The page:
Here is a table breaking down the average funds per person based on country and population (roughly sorted by funds under management):
Assets US$ (in billions)
Population ( in millions)
Average funds per person
Wow, look at Norway
Norway has the most saved per person, but their fund is publicly owned and was formed when Norway made lots of money in oil and is now invested in ethically run companies. Individuals don’t contribute to it and the government can only access 3% of the funds each year. You can watch this youtube video to find out why Norway is so rich.
A few other countries of note
The US has the most funds under management, but due to wealth distribution the average per person is lower. Pensions in the UK seems to be a confusing affair and it’s up to the employer to set up a pension plan and to make contributions on your behalf.
Singapore once had employer contributions set as high as 25% before their recession in the 80’s.
The main reason why we have so much saved is because of the compulsory employer contributions; which is currently 9.5% on top of your salary goes towards retirement savings. This was established in the 90’s by the Keating government at the time. Here is a youtube video of Keating ranting about super.
The average working Australian
I’ve told my brother, who’s 22 and works in a supermarket as a fruit and veg manager, that he’ll likely have 400k in super when he retires, even if he does nothing with it. You can use money smarts super calculator to play around with some numbers.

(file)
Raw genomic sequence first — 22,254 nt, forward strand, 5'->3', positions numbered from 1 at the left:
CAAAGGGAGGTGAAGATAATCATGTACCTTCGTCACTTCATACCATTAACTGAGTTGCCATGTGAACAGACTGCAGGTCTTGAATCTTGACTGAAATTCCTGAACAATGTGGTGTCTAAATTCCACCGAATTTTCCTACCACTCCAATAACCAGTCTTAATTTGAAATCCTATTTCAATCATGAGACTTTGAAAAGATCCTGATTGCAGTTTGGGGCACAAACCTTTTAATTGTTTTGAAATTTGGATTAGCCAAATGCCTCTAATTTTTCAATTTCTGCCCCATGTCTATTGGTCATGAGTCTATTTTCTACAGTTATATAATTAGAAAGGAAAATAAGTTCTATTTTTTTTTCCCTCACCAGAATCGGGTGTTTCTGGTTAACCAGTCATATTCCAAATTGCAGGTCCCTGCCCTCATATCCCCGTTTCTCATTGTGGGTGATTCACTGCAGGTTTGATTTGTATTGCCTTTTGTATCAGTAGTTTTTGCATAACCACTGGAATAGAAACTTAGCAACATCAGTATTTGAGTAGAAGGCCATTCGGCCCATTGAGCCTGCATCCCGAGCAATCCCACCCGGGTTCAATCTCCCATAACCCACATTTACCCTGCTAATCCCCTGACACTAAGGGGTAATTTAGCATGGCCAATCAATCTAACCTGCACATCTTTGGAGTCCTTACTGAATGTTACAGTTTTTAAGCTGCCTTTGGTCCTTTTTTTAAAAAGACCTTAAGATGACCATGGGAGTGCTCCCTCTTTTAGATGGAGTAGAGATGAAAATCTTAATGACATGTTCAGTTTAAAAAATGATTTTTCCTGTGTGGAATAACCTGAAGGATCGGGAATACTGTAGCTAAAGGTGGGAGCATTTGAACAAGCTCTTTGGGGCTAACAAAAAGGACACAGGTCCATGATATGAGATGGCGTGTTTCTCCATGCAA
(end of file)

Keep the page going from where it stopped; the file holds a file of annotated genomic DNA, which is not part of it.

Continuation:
The average supermarket employee makes around 50k a year (plus or minus around 5k). 400k in savings feels like an insane amount of potential wealth for someone in my family (a previously low socio economic but still very bogan family, we are now upper middle bogans 😉)
The superannuation and investment mobile app I’ve been working on over the last year has finally been released. It’s been on the app store for just over a month now* and this blog is about how we are using metrics to help keep tabs on the quality of our app.
The average app store rating is one useful metric to keep track of. We are aiming to keep it above 4 stars and we are also monitoring the feedback raised for future feature enhancement ideas. I did an analysis of the average app store reviews of other superannuation apps here to get a baseline of what the industry average is. If we are better than the industry average, we have a good app.
Analytics in mobile apps
We are using Adobe Analytics for tracking page views and interactions for our web and mobile app. On previous mobile app teams I’ve used mParticle and mixpanel. The framework here doesn’t matter, I’ve found adobe workspace to be a great tool for insights, once you know how to use it. Also Adobe has tons of online web tutorials for building out your own dashboards.
App versions over time
Here’s our app usage over time broken down by app version:
We have version 1.1 on the app store and released 1.0 nearly 2 months ago. We did an internal beta release with version 0.5.0. If anyone on the old versions tries to log in they’ll see a forced update view.
Crashes are a fact of life with any mobile app team, there are so many different variables that go into app crashes. However keeping track of them and aiming for low rates is a good thing to measure.
With version 1.1 we improved our crash rates on android from 2.77% to 0.11%. You can use a UI exerciser that is called monkey from the command line in your android emulator to try and find more crashes too. With the following command I can send a 1000 random UI events to the emulator:
I can also keep on eye on how many error messages are seen. The spike in the android app error messages was me throwing the chaos monkey at out production build for a bit. However when there is both a spike in android and iOS, I know I can ask, “was there something wrong with our backend that day?”